A few initiatives that we have developed together:

  • Tundra’s Culture Club – an employee based committee that interviews any potential candidate for cultural alignment that wishes to join the Tundra family.
  • Tundra Recruiters – we are currently training our A players to become future recruiters as we continue to evolve.  This will help with cross divisional recruiting, getting A players to hire A players and the necessity of me meeting with every candidate for an hour.
  • Tundra Three6T – a 360 evaluation that an employee committee has supported putting together and starting to roll out.
  • Tundra Benefit Committee – employees supporting the evaluation of our benefits and soliciting feedback from other employees.

Where we cannot get access to specific skillsets internally, I look to my network and phone a friend.  Hint: This only works if you repay the favor.

If there is one take away from this is that you and your team do not need to do this on your own – ask your employees and your network for help.  You will be surprised in how much they are willing to give and how passionate they are about HR within your organization.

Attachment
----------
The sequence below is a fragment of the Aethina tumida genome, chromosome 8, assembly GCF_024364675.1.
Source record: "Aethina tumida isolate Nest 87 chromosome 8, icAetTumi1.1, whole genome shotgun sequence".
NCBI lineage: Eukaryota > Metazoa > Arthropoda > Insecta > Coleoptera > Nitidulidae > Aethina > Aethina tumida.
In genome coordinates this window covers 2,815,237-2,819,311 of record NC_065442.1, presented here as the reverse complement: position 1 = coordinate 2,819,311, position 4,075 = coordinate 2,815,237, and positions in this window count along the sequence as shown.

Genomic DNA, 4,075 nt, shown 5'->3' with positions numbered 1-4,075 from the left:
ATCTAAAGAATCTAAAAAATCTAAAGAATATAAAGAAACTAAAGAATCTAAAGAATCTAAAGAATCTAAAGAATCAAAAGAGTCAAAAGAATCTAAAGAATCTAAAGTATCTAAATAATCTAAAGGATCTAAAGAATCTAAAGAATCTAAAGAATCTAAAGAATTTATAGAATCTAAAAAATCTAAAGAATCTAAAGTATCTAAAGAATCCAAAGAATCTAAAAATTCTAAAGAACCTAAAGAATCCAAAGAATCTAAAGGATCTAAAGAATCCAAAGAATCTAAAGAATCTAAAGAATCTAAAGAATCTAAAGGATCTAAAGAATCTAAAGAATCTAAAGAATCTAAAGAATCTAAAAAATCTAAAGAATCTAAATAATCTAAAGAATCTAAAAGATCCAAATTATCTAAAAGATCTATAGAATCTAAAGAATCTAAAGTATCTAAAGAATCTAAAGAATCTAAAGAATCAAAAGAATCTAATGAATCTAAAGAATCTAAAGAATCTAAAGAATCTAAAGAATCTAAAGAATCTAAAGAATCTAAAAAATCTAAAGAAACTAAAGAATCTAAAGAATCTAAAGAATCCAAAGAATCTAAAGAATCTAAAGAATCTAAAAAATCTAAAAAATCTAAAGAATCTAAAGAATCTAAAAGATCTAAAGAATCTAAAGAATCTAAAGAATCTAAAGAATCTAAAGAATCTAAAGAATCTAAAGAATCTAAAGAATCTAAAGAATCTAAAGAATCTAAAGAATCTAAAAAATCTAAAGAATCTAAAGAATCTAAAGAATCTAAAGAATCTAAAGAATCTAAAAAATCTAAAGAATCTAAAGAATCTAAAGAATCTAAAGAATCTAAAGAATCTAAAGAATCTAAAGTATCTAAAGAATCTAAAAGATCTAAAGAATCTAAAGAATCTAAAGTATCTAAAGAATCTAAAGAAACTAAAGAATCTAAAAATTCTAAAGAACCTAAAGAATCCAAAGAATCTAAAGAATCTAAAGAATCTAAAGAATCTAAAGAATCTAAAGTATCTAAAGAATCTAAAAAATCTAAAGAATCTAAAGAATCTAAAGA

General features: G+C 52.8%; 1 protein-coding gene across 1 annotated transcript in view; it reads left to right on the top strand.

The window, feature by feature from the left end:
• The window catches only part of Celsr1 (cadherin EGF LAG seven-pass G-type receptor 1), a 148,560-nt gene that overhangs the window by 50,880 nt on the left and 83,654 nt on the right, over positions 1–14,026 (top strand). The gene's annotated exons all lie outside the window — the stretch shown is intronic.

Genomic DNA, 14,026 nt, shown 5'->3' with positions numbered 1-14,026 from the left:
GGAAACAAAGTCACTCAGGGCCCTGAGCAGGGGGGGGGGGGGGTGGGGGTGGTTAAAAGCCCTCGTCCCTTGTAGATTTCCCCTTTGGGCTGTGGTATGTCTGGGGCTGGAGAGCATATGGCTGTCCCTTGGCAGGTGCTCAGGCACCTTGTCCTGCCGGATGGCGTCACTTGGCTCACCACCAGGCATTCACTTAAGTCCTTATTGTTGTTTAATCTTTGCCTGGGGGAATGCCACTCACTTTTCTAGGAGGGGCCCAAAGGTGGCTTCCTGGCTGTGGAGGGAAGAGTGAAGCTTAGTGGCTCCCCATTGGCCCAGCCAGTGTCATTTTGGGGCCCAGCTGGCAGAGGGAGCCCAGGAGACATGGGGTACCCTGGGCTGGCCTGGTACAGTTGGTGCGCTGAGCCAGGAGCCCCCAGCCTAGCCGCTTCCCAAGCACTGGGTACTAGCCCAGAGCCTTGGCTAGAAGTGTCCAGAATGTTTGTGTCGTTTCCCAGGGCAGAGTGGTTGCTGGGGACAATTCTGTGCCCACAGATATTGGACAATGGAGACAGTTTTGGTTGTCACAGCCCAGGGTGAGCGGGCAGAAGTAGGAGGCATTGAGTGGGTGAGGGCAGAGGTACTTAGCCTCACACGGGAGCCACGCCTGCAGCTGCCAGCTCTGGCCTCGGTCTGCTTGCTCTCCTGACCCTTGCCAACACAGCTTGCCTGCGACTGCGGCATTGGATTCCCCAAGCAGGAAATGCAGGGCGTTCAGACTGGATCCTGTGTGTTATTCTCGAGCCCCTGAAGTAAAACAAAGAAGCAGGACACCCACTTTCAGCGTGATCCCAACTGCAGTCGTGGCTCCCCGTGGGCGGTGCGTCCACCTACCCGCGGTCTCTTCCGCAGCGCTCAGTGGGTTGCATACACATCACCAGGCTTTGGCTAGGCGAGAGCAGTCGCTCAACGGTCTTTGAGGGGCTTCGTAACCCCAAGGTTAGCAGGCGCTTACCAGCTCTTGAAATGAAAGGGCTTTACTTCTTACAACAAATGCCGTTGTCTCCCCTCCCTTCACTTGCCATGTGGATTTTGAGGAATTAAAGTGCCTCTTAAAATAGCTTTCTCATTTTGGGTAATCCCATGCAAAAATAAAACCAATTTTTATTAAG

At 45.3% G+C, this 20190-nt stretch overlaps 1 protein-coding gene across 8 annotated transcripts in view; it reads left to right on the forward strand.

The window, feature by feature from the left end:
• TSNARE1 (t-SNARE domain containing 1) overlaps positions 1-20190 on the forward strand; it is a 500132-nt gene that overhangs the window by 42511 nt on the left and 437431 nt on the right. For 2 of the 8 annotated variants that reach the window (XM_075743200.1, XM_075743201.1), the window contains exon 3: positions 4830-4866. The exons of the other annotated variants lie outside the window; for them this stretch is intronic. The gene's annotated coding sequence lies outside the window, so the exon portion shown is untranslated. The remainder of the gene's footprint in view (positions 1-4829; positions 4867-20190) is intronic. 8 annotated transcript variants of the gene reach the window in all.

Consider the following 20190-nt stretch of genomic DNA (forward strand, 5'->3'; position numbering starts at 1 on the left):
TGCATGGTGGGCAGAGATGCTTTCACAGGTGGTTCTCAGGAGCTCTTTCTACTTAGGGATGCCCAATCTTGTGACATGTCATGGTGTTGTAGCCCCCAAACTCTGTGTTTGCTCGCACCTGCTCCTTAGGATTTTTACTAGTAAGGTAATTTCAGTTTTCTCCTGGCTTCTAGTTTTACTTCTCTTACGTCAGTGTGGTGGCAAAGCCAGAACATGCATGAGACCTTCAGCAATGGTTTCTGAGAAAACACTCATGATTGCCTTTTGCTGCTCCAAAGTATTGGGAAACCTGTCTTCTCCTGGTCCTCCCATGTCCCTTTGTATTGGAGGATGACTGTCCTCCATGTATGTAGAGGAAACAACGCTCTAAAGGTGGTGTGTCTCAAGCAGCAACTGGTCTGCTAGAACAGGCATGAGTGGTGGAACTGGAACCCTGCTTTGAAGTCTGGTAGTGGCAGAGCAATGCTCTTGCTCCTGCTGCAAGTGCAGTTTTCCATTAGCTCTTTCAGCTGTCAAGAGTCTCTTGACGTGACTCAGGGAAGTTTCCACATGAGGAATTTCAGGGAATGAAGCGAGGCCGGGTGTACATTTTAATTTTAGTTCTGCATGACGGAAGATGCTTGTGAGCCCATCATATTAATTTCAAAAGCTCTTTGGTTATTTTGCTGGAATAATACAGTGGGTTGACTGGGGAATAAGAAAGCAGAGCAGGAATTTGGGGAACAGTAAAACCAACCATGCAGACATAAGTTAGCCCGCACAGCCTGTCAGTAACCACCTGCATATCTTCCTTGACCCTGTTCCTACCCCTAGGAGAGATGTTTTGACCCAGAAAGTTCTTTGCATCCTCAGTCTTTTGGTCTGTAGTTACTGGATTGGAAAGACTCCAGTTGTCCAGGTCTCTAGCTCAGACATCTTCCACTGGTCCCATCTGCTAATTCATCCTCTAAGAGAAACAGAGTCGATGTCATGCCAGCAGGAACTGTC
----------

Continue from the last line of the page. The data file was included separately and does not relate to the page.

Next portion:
For further inspiration and ideas to take your HR team to the next level, becoming agile, here are a few resources that I felt useful:

·       The Best Place to Work: The Art and Science of Creating an Extraordinary Workplace by Ron Friedman PhD

·       Work Rules!: Insights from Inside Google That Will Transform How You Live and Lead by Laszlo Bock

·       Sprint: How to Solve Big Problems and Test New Ideas in Just Five Days by Jake Knapp and John Zeratsky

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Geordie MacPherson, CPHR is a long-standing member of CPHR Alberta and brings over a decade of experience to the HR profession. He is currently the Manager of Human Resources at Tundra Process Solutions Ltd. and serves on several Boards and committees.